Eastside

Some of the earliest residential movement outside of the city headed east along Independence Boulevard, Central Avenue, Albemarle Road and Monroe Road. These roads continue to support this area, which is full of older, established neighborhoods and many apartment complexes. Central Avenue is known for its diverse shops and restaurants.


Mountain Island Lake

Mountain Island Lake, which covers 3,235 acres, is bordered by Gaston County on the west and Mecklenburg County on the east. Duke Energy created the lake in 1924. Much of the watershed is protected from development, since the lake provides drinking water for most Mecklenburg and Gaston County residents.

Once a small, farming village known as Shuffletown, the Mountain Island area has become a popular location for residential development. Numerous new housing developments are emerging along Mt. Holly-Huntersville Road, which runs parallel to I-485 in this area from I-77 to Mountain Island Lake, and in the Northlake Mall area.


Southeast Charlotte

When the city started expanding rapidly during the 1960s and ’70s, most of the development headed south. The Cotswold neighborhood was one of the first areas, developed in the 1960s. SouthPark Mall, established in 1970, became the catalyst for a host of retail, business and residential development. Today, SouthPark feels almost urban. Throughout the area, you’ll find plenty of housing options, ranging from small brick ranches to new-home communities to mansions.

Southeast Charlotte continues to be the best place in town to find upscale shopping, both at the mall and in several mixed-use developments in the area, including Phillips Place, Piedmont Town Center and Morrison.


Southwest

The southwest corner of Charlotte and Mecklenburg County is home to large business parks on Arrowood Road and Westinghouse Boulevard, as well as one of Mecklenburg’s largest parks, McDowell, along Lake Wylie. Airport expansion and the I-485 outerbelt are luring even more businesses. The widening of N.C. 49 through southwest Charlotte into South Carolina bolstered development in the area, including several expensive developments along the shores of Lake Wylie. Duke Power created Lake Wylie in 1904 and enlarged it in 1924. With 12,455 acres and 325 miles of shoreline, the lake provides water recreation to residents and visitors in three counties – Mecklenburg and Gaston in N.C. and York County in S.C. Major mixed-use developments in this area include Arysley and Whitehall.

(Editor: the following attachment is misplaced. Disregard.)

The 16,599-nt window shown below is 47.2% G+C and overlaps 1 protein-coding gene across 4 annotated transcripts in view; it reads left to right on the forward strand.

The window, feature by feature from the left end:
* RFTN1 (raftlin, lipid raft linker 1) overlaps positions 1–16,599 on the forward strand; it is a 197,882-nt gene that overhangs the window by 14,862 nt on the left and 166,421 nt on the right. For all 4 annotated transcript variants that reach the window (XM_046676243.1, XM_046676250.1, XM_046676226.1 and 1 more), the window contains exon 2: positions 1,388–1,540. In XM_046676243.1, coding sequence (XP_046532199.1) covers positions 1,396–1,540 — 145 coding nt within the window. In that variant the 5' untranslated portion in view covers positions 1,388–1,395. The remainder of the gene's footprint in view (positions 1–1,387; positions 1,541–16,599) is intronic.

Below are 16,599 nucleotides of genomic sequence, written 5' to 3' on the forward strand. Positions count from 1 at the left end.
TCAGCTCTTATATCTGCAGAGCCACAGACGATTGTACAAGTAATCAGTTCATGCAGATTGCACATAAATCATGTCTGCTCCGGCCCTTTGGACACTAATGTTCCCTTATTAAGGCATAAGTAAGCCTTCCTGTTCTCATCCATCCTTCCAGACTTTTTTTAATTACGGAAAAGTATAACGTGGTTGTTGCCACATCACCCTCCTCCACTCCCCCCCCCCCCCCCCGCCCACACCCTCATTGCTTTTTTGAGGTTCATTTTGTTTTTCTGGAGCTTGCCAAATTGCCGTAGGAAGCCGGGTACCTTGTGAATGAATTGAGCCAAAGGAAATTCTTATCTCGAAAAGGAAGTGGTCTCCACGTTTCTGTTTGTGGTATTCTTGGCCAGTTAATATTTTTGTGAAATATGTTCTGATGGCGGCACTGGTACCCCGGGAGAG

University City

University City, home to UNC Charlotte and University Research Park, began to blossom in the late 1980s. The area is one of Charlotte’s largest employment centers, with many technology and banking firms with offices in University Research Park and nearby business parks. Housing in this area is a great mix of single-family and multifamily choices. This area also has some of Charlotte’s best choices for apartments, condominiums, town homes and patio homes that serve college students and young professionals.

Retail development is booming in this area, with more than 3 million square feet of stores centered on W.T. Harris Boulevard and I-85, including the new IKEA. The region’s largest outlet mall, Concord Mills, lies just over the Cabarrus County line along I-85. Northlake Mall is located at the I-77 and W.T. Harris Boulevard junction.


Uptown Charlotte

Uptown Charlotte is one of the trendiest residential areas, with glitzy condominiums, rehabbed lofts, new single-family homes, town homes and elegant Victorian homes within blocks of each other. Nearly 13,000 people currently reside within the Uptown loop, the area encircled by I-77 and the John Belk and Brookshire freeways. By 2028, approximately 100,000 people will reside here.

Charlotte was originally divided into four districts, or “wards,” with Trade and Tryon Streets serving as the inner boundaries. The city still uses the terms to identify areas Uptown. Fourth Ward was the first to be revitalized, starting in the 1970s. Today, it includes homes, condominiums and apartments in a Victorian atmosphere, within walking distance of the cultural district and office towers.

Third Ward has experienced a resurgence in recent years, thanks to its proximity to Bank of America Stadium (home of the Carolina Panthers) and the development of offices, shops, restaurants and the cultural facilities campus expected to open this year. Another addition is Johnson & Wales University, which revolutionized Third Ward when it opened its doors in 2004.